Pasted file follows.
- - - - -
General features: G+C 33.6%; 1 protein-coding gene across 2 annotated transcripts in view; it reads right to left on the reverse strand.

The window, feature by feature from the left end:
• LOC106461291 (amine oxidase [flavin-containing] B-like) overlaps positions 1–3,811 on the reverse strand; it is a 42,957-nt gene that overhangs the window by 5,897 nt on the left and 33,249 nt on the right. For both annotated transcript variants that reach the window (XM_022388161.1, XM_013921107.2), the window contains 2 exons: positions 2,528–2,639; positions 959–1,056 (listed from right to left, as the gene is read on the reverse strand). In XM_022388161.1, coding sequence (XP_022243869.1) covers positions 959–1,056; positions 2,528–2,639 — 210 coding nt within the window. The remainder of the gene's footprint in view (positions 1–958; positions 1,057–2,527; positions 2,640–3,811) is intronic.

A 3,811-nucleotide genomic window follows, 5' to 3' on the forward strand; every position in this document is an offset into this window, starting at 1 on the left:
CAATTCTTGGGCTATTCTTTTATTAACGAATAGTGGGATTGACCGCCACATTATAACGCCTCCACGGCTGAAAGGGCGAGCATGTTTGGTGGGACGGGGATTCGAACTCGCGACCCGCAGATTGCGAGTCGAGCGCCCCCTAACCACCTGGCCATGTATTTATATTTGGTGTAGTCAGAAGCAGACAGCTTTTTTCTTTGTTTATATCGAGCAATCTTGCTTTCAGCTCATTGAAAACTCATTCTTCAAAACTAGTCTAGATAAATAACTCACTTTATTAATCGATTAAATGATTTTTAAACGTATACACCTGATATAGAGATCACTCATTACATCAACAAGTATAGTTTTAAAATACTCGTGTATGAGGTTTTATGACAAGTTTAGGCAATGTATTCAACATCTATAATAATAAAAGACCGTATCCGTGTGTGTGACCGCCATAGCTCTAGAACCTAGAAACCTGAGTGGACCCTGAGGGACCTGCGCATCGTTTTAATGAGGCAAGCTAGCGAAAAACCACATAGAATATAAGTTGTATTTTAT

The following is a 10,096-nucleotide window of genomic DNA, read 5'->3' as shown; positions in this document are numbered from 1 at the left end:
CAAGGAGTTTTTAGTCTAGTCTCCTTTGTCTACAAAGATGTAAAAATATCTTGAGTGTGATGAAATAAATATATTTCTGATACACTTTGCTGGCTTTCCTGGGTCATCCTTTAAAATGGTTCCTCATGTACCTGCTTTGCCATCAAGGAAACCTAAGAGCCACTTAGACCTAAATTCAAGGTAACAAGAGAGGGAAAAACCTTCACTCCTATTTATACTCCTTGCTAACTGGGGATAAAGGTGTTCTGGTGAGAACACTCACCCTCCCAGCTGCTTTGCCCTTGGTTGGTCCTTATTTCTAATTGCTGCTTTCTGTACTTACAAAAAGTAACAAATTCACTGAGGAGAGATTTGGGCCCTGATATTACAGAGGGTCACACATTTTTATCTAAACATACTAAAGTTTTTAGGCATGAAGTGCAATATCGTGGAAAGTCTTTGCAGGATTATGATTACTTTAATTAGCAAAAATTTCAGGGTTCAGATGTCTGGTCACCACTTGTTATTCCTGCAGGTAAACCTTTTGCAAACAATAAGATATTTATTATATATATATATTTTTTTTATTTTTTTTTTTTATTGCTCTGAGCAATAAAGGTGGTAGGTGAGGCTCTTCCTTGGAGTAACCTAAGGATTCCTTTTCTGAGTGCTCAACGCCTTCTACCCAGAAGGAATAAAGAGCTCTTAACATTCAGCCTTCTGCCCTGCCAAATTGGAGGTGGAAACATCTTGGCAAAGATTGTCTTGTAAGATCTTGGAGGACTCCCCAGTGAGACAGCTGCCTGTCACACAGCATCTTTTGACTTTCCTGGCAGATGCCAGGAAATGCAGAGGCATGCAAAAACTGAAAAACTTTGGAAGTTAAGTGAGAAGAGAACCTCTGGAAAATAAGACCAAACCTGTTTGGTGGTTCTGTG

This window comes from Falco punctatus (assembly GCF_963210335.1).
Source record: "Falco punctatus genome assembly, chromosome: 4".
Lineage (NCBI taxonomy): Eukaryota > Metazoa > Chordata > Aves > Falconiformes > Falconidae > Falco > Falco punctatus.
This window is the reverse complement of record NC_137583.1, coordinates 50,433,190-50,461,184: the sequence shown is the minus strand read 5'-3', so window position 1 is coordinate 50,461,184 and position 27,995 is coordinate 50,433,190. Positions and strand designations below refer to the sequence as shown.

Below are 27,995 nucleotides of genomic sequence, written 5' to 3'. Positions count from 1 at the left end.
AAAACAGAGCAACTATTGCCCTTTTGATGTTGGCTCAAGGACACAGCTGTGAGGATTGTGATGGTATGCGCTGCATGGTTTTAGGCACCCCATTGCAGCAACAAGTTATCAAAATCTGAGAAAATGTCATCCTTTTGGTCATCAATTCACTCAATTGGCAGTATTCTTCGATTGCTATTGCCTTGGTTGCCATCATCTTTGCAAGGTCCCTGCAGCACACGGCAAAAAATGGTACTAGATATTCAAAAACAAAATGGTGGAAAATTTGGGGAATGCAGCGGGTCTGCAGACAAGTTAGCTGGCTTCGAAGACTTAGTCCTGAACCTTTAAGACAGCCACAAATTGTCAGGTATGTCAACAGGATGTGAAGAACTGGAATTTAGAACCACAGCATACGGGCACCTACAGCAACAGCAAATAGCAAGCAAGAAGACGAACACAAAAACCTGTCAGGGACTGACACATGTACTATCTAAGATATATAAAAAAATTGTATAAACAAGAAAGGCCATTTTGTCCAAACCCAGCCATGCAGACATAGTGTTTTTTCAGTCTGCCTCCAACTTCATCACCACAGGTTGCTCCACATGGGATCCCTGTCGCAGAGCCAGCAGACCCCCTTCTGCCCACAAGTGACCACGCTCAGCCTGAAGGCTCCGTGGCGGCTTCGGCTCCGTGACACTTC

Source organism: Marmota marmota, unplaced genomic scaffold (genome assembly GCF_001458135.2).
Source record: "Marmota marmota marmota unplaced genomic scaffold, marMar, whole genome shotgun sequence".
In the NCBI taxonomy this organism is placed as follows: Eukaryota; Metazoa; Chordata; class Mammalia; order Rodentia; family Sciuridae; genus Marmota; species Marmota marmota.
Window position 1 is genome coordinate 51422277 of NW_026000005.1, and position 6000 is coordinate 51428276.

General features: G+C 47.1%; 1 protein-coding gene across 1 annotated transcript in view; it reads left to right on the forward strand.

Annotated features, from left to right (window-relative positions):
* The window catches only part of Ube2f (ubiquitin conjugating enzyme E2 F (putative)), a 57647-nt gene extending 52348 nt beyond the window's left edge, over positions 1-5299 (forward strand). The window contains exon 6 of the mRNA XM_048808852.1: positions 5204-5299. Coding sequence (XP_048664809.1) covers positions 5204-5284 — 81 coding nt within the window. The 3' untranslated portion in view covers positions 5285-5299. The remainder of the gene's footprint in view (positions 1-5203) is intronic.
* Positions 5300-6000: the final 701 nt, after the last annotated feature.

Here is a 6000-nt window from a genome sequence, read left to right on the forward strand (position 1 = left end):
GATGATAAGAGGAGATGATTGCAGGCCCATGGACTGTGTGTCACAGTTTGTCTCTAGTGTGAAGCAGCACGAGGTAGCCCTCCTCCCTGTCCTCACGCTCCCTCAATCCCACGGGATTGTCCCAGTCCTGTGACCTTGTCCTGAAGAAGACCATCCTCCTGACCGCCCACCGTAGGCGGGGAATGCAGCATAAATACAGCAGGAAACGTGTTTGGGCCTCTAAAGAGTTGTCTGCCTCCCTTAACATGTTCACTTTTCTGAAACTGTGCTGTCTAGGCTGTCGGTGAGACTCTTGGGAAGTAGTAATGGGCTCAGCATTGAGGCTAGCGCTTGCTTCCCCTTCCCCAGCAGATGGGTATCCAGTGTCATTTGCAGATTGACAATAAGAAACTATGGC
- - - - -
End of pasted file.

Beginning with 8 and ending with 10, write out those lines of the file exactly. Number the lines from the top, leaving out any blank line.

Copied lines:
This window comes from Falco punctatus (assembly GCF_963210335.1).
Source record: "Falco punctatus genome assembly, chromosome: 4".
Lineage (NCBI taxonomy): Eukaryota > Metazoa > Chordata > Aves > Falconiformes > Falconidae > Falco > Falco punctatus.